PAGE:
The best of EcoWatch, right in your inbox. Sign up for our email newsletter!
"The past 24 hours have had an uptick in earthquake numbers, with 8 quakes ranging from 2.6-4.2 magnitude occurring in Oklahoma," USGS tweeted.
USGS described last night's 4.2 quake as "widely felt" in the city of Edmond and northern Oklahoma City.
An earthquake at that magnitude feels like a "heavy truck striking building," the agency explained on its website.
The temblor caused power outages for more than 4,600 electricity customers in north Edmond. The power was completely restored by 11 p.m. local time.
Edmond's police department reported no significant damages from that earthquake, but many locals and households were shaken up.
Oklahoma City resident and KWTV meteorologist Cassie Heiter tweeted, "That was the biggest earthquake I've ever felt. Never want to experience that again."
The Associated Press reported that at least six earthquakes with a magnitude 3.0 or greater have struck the central part of the Sooner State since Tuesday.
The Midwestern state is not previously known for seismic activity. Before 2009, Oklahoma felt two earthquakes per year. But in 2014, the numbers jumped to about 2,500 in 2014, 4,000 in 2015 and 2,500 in 2016.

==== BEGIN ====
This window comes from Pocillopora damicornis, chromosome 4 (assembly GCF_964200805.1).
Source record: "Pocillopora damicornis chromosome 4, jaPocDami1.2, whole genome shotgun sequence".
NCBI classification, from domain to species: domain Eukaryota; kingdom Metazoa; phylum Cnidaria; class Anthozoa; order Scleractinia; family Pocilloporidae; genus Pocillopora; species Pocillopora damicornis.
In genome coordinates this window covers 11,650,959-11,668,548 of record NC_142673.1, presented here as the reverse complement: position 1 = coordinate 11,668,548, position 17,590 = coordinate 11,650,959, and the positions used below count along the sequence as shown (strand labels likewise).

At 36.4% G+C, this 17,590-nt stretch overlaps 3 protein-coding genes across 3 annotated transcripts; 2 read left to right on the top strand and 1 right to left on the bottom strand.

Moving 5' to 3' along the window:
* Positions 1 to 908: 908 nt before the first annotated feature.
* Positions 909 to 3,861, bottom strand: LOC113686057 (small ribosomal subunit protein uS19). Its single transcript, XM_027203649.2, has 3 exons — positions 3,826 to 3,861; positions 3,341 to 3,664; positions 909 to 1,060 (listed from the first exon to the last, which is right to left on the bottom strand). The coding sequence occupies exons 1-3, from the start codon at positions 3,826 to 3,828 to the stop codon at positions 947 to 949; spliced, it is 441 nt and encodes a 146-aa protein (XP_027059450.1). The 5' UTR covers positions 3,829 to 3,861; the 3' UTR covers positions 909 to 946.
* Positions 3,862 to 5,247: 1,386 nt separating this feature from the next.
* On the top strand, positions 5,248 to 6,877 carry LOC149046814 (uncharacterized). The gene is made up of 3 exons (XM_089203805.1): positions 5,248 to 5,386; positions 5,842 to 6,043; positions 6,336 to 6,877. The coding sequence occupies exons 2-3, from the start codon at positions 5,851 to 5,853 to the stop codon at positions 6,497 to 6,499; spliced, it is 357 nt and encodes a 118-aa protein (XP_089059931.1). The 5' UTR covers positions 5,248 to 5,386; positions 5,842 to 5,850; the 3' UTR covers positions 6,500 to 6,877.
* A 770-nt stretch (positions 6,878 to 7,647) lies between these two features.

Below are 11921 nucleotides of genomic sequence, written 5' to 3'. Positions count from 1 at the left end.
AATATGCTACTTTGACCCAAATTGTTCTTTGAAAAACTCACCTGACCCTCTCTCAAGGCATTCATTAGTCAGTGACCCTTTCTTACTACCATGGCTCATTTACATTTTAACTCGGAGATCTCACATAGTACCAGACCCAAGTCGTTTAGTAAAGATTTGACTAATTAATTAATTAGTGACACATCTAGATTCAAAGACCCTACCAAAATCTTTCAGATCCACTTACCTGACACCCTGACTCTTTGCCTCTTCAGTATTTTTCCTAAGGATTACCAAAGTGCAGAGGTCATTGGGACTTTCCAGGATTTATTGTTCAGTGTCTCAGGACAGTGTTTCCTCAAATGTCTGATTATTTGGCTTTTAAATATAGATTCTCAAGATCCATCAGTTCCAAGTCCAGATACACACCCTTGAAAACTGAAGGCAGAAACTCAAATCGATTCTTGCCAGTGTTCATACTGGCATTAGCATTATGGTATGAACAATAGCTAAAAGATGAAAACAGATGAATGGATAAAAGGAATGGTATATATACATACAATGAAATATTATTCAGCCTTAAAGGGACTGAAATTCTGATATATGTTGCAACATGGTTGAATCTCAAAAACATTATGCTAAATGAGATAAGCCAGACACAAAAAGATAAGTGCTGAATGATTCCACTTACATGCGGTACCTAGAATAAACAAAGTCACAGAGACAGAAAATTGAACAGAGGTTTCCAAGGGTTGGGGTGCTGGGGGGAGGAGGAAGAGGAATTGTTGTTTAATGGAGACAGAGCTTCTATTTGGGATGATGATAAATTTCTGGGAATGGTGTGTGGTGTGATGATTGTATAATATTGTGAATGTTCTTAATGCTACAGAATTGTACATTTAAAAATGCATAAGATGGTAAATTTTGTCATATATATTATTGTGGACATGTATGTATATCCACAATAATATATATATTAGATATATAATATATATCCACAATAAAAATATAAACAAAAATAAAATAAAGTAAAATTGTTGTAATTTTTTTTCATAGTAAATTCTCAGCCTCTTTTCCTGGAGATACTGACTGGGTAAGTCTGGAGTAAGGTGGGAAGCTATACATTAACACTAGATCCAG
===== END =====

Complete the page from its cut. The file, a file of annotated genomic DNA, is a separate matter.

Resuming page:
In September 2016, a magnitude 5.8 earthquake—the state's largest ever recorded—struck near the town of Pawnee.
The state has seen a drop in earthquakes this year, likely due to regulations in wastewater disposal activity.
The Oklahoma Corporation Commission's Induced Seismicity Department and the Oklahoma Geological Survey are investigating the recent Edmond-area earthquakes. The commission also said that no disposal wells are in the area but a known fault is in the vicinity.
EcoWatch Daily Newsletter
By Paul Brown
When countries run short of food, they need to find solutions fast, and one answer can be urban farming.
By Lakshmi Magon
This year, three studies showed that humor is useful for engaging the public about climate change. The studies, published in The Journal of Science Communication, Comedy Studies and Science Communication, added to the growing wave of scientists, entertainers and politicians who agree.
By Tara Lohan
If I were to open my refrigerator, the origins of most of the food wouldn't be too much of a mystery — the milk, cheese and produce all come from relatively nearby farms. I can tell from the labels on other packaged goods if they're fair trade, non-GMO or organic.
By Mark Hertsgaard and Kyle Pope
Some good news, for a change, about climate change: When hundreds of newsrooms focus their attention on the climate crisis, all at the same time, the public conversation about the problem gets better: more prominent, more informative, more urgent.